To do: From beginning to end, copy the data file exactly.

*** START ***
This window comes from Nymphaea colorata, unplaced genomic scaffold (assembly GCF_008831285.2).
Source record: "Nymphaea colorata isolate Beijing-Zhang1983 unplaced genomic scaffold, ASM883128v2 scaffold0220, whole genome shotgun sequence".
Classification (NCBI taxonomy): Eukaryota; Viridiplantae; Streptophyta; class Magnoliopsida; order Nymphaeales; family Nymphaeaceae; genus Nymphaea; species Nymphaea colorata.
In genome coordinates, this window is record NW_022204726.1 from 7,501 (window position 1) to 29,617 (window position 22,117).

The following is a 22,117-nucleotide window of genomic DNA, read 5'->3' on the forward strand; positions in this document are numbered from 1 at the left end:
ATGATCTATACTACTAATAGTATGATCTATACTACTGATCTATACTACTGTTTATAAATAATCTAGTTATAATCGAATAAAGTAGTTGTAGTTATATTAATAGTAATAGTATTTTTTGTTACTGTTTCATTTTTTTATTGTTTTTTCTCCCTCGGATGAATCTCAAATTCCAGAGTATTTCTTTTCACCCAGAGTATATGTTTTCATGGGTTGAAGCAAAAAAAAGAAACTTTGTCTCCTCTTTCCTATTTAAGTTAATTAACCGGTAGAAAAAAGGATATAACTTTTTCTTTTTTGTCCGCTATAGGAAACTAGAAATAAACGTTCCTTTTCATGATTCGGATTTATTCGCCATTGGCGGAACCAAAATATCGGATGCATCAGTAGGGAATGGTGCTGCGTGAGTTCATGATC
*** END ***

This window comes from Nymphaea colorata, unplaced genomic scaffold (assembly GCF_008831285.2).
Source record: "Nymphaea colorata isolate Beijing-Zhang1983 unplaced genomic scaffold, ASM883128v2 scaffold0220, whole genome shotgun sequence".
Classification (NCBI taxonomy): Eukaryota; Viridiplantae; Streptophyta; class Magnoliopsida; order Nymphaeales; family Nymphaeaceae; genus Nymphaea; species Nymphaea colorata.
In genome coordinates, this window is record NW_022204726.1 from 7,501 (window position 1) to 29,617 (window position 22,117).

The following is a 22,117-nucleotide window of genomic DNA, read 5'->3' on the forward strand; positions in this document are numbered from 1 at the left end:
ATGATCTATACTACTAATAGTATGATCTATACTACTGATCTATACTACTGTTTATAAATAATCTAGTTATAATCGAATAAAGTAGTTGTAGTTATATTAATAGTAATAGTATTTTTTGTTACTGTTTCATTTTTTTATTGTTTTTTCTCCCTCGGATGAATCTCAAATTCCAGAGTATTTCTTTTCACCCAGAGTATATGTTTTCATGGGTTGAAGCAAAAAAAAGAAACTTTGTCTCCTCTTTCCTATTTAAGTTAATTAACCGGTAGAAAAAAGGATATAACTTTTTCTTTTTTGTCCGCTATAGGAAACTAGAAATAAACGTTCCTTTTCATGATTCGGATTTATTCGCCATTGGCGGAACCAAAATATCGGATGCATCAGTAGGGAATGGTGCTGCGTGAGTTCATGATC